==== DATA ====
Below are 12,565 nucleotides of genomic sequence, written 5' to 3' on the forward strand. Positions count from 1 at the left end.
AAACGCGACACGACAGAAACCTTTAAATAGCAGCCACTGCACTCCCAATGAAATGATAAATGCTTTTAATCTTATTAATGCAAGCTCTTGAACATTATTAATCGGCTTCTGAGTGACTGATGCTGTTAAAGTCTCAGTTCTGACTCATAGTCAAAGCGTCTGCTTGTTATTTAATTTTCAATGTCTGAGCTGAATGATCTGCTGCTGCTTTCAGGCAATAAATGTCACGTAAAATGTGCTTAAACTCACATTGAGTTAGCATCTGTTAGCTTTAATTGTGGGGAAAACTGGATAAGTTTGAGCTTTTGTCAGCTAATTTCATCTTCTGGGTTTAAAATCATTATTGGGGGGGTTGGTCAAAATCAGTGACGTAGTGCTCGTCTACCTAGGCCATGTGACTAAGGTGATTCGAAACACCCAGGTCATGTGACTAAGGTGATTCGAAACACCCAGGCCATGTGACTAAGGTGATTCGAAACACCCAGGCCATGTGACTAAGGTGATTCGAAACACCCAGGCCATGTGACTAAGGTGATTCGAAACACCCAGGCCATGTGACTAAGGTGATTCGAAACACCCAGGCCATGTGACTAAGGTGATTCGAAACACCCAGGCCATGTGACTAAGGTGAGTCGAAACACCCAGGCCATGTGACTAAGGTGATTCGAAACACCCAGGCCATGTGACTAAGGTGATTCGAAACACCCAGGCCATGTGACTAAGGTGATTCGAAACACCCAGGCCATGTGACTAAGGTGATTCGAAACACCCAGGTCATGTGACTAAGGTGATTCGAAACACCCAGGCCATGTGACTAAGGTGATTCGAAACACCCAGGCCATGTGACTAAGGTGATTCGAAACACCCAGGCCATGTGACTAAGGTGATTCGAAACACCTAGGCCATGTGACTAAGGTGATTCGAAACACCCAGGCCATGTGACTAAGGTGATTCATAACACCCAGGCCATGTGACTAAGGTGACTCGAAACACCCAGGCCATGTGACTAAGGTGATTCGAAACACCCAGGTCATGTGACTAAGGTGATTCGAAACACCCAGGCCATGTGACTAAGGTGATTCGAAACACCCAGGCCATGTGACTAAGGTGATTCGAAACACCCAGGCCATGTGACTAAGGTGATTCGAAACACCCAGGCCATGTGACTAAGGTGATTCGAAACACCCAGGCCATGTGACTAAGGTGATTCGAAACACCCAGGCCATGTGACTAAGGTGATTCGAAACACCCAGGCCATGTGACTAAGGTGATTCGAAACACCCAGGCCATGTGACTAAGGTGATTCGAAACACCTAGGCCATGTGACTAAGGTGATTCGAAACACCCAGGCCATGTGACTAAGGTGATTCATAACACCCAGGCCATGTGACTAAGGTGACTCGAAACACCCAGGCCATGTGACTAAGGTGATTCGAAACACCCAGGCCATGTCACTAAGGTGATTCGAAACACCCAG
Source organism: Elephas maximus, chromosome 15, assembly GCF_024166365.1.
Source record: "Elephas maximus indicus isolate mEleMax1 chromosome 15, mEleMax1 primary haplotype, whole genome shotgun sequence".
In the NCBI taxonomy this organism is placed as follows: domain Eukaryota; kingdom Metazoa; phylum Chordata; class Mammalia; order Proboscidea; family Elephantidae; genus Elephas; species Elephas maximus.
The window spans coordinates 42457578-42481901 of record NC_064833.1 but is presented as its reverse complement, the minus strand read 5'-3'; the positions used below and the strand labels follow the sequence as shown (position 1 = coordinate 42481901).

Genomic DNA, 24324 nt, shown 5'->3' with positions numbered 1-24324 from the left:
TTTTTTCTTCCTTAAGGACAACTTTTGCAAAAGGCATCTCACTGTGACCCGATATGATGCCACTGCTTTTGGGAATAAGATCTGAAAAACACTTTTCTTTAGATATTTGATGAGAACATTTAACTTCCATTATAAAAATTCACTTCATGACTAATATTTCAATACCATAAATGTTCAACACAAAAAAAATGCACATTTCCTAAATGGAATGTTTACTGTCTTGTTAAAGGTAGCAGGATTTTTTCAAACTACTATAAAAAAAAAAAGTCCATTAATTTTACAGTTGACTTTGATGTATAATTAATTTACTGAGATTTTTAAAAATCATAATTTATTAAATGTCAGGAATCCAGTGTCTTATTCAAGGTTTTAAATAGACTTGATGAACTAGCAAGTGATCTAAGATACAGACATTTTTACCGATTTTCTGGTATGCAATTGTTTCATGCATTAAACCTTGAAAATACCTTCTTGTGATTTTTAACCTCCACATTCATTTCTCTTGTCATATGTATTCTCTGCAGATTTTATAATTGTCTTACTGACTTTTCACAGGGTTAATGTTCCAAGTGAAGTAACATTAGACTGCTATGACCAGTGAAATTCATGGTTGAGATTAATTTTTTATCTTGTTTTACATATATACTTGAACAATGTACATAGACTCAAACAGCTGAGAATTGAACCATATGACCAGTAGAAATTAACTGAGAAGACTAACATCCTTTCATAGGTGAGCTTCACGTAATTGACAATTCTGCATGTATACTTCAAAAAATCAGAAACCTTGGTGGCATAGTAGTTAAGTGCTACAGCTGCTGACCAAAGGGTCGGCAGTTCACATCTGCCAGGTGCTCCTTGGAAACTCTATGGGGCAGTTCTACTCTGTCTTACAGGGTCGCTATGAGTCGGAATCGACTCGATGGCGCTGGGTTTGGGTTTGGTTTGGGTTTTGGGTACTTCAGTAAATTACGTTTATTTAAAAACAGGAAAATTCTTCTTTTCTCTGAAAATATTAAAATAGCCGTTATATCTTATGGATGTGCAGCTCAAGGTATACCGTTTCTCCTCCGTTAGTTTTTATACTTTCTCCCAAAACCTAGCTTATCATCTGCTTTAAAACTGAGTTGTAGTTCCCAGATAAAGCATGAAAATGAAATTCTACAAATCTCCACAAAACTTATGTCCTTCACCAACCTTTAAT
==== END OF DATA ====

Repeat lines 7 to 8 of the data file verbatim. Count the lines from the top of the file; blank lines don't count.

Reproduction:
Genomic DNA, 24324 nt, shown 5'->3' with positions numbered 1-24324 from the left:
TTTTTTCTTCCTTAAGGACAACTTTTGCAAAAGGCATCTCACTGTGACCCGATATGATGCCACTGCTTTTGGGAATAAGATCTGAAAAACACTTTTCTTTAGATATTTGATGAGAACATTTAACTTCCATTATAAAAATTCACTTCATGACTAATATTTCAATACCATAAATGTTCAACACAAAAAAAATGCACATTTCCTAAATGGAATGTTTACTGTCTTGTTAAAGGTAGCAGGATTTTTTCAAACTACTATAAAAAAAAAAAGTCCATTAATTTTACAGTTGACTTTGATGTATAATTAATTTACTGAGATTTTTAAAAATCATAATTTATTAAATGTCAGGAATCCAGTGTCTTATTCAAGGTTTTAAATAGACTTGATGAACTAGCAAGTGATCTAAGATACAGACATTTTTACCGATTTTCTGGTATGCAATTGTTTCATGCATTAAACCTTGAAAATACCTTCTTGTGATTTTTAACCTCCACATTCATTTCTCTTGTCATATGTATTCTCTGCAGATTTTATAATTGTCTTACTGACTTTTCACAGGGTTAATGTTCCAAGTGAAGTAACATTAGACTGCTATGACCAGTGAAATTCATGGTTGAGATTAATTTTTTATCTTGTTTTACATATATACTTGAACAATGTACATAGACTCAAACAGCTGAGAATTGAACCATATGACCAGTAGAAATTAACTGAGAAGACTAACATCCTTTCATAGGTGAGCTTCACGTAATTGACAATTCTGCATGTATACTTCAAAAAATCAGAAACCTTGGTGGCATAGTAGTTAAGTGCTACAGCTGCTGACCAAAGGGTCGGCAGTTCACATCTGCCAGGTGCTCCTTGGAAACTCTATGGGGCAGTTCTACTCTGTCTTACAGGGTCGCTATGAGTCGGAATCGACTCGATGGCGCTGGGTTTGGGTTTGGTTTGGGTTTTGGGTACTTCAGTAAATTACGTTTATTTAAAAACAGGAAAATTCTTCTTTTCTCTGAAAATATTAAAATAGCCGTTATATCTTATGGATGTGCAGCTCAAGGTATACCGTTTCTCCTCCGTTAGTTTTTATACTTTCTCCCAAAACCTAGCTTATCATCTGCTTTAAAACTGAGTTGTAGTTCCCAGATAAAGCATGAAAATGAAATTCTACAAATCTCCACAAAACTTATGTCCTTCACCAACCTTTAAT